the effect of educational environment on representational competence in introductory physics
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The effect of educational environment on representational competence in introductory physics. Patrick Kohl and Noah Finkelstein University of Colorado at Boulder. Outline. Review of research questions and original study Performance data from additional studies

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the effect of educational environment on representational competence in introductory physics

The effect of educational environment on representational competence in introductory physics

Patrick Kohl and Noah Finkelstein

University of Colorado at Boulder

outline
Outline
  • Review of research questions and original study
  • Performance data from additional studies
  • Analysis of representational content of course environments
  • Conclusions
introduction
Introduction
  • Original study investigated:
    • Effect of problem representation on student performance (student representational competence)
    • Effect of providing students with a choice of problem representation (student meta-representational competence)
introduction1
Introduction
  • Student performance was strongly affected by representation
  • Effect of representation choice was strong and either positive or negative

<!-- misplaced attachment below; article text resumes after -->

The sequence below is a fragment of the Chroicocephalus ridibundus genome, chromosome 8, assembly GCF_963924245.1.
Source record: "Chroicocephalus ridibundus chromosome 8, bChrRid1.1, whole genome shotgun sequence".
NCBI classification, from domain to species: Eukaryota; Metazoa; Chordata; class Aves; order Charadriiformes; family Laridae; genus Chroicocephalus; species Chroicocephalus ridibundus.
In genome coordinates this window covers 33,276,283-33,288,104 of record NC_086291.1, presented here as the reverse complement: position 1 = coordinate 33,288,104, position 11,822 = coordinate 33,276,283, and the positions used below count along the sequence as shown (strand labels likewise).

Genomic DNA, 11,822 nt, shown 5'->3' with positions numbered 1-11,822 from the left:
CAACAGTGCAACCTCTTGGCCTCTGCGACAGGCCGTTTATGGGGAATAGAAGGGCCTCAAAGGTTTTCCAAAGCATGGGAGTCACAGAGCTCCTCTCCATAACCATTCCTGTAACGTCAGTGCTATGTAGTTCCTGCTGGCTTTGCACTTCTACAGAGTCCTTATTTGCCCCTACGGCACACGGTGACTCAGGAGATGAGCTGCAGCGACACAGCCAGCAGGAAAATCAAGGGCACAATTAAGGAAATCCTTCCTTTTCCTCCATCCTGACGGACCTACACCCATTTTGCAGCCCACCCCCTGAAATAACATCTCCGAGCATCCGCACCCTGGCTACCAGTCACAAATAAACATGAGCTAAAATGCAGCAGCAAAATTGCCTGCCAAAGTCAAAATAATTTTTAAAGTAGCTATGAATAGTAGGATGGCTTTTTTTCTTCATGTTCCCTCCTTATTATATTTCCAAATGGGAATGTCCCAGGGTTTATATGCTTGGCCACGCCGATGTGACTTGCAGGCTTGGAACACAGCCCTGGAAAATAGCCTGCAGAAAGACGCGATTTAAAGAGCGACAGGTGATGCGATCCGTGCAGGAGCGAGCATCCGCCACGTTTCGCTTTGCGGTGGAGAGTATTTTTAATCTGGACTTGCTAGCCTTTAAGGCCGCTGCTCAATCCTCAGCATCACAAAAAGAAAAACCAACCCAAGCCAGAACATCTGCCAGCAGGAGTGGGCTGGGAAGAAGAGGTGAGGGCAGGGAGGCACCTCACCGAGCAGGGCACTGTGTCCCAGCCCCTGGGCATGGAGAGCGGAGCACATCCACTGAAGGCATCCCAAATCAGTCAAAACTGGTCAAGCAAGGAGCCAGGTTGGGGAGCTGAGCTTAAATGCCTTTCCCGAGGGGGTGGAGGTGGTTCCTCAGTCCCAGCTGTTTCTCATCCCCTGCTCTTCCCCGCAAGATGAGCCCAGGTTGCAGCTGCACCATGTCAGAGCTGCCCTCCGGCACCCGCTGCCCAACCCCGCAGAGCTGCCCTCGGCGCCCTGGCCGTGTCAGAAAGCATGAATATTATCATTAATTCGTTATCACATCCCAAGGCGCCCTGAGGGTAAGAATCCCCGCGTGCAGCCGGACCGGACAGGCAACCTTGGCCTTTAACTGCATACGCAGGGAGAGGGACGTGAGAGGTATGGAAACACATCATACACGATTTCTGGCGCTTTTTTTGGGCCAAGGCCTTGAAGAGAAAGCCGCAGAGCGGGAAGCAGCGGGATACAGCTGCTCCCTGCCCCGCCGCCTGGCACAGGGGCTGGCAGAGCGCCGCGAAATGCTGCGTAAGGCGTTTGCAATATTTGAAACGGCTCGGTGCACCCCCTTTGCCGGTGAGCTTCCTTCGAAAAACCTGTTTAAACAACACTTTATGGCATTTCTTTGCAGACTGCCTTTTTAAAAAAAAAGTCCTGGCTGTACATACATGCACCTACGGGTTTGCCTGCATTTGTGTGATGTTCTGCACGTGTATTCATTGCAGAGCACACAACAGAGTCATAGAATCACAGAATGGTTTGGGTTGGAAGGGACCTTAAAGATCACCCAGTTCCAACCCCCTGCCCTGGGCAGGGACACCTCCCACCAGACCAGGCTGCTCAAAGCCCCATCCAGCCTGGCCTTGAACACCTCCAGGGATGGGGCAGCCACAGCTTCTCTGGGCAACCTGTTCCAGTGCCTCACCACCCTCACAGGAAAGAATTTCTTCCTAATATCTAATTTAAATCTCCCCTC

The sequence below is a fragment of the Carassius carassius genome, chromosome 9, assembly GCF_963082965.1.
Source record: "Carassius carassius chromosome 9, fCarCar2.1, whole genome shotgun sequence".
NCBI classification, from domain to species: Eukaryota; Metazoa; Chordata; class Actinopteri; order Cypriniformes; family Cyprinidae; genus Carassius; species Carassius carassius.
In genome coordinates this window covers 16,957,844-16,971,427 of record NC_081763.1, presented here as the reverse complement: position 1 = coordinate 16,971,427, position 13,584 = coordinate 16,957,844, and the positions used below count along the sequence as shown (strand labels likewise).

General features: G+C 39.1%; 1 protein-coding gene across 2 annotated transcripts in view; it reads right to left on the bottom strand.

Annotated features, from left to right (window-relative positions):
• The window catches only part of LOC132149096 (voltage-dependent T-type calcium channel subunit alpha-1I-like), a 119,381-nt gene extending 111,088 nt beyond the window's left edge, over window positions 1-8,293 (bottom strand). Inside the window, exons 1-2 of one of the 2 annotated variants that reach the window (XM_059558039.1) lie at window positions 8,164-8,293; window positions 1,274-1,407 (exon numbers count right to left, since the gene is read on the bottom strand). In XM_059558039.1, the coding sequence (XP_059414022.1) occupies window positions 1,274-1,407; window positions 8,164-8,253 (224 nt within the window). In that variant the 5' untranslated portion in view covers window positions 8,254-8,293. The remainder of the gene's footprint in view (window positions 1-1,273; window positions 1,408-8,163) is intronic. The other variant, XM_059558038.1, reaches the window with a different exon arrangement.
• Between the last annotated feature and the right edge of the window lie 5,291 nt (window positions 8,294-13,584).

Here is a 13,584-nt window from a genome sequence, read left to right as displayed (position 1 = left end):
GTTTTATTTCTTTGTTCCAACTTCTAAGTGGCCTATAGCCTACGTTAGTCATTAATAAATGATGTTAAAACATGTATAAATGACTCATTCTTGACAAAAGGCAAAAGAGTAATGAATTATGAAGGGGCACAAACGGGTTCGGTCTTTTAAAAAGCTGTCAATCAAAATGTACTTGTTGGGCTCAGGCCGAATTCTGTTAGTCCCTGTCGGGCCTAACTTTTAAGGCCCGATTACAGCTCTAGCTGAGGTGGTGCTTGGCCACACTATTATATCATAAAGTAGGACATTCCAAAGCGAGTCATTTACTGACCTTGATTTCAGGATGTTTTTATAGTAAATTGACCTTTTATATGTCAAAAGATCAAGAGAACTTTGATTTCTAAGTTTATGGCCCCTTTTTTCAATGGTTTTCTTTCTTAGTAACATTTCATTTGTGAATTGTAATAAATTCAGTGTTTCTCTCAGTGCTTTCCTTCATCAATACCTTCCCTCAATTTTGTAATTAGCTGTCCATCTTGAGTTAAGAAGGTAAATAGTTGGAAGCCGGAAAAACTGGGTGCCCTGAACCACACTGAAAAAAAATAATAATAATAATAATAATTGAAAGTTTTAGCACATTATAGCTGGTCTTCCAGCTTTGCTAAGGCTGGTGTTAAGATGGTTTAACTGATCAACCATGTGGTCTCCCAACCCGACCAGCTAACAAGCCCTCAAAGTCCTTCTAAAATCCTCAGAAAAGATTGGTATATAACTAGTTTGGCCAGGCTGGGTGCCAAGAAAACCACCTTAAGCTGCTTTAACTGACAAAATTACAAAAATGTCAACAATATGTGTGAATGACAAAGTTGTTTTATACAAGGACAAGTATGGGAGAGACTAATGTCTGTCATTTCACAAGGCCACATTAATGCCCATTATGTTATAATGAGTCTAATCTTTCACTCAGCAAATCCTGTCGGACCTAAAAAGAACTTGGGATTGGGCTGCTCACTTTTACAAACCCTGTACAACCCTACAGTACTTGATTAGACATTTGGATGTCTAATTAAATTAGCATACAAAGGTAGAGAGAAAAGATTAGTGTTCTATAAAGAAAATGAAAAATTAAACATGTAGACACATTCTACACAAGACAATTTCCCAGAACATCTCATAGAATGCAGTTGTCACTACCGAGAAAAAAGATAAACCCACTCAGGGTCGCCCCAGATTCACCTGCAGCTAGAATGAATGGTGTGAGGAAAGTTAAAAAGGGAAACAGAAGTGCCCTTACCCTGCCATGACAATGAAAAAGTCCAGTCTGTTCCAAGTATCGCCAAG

research questions
Research questions
  • Can we explain the choice/control splits?
  • Will these effects be present in other courses?
  • Why or why not?
study methods
Study methods
  • Four question pre-recitation homework
    • Verbal, mathematical, graphical, pictorial question formats
  • One question recitation quiz in one of four formats
  • Half receive format at random, half choose
  • Study covered two topic areas in each of Phys 2020 (Trad), 2010 (Reform), 2020 (Reform)
choice control splits1
Choice/Control splits
  • Effect of instruction appears to be strong
  • Hypothesis: Reform style using broader selection of representation imparts broader representational skill sets, reducing splits
  • Is analysis of lectures and exams consistent?
study methods1
Study methods
  • Videotaped several lectures from each class, analyzed in terms of representation use
  • Compared representation use on class exams
  • Conducted problem-solving interviews in 2010 (Reform) and 2020 (Reform) sections
exams
Exams
  • Means by which students are held responsible for representation use
  • Each exam sub-problem has its representational content assessed
  • We tally fraction of points possible associated with each representation
course analysis
Course analysis
  • Both reform-style used more representations in a more integrated way
  • Could plausibly account for quiz performance data
  • Course also included other components: recitation, lab, homeworks
conclusions
Conclusions
  • Both micro- and macro-level sources of performance variation
  • Students have fairly robust opinions of their own representational competence
    • Opinions are cross-context; skills are not necessarily
  • Pervasive use of different/multiple representations in instruction can have a noticeable effect on student skills
acknowledgements
Acknowledgements
  • This work was supported in part by an NSF Graduate Fellowship and by Colorado PhysTEC.
  • Special thanks to the PER group at CU-Boulder and to Drs. Beale, Munsat, and Peterson.
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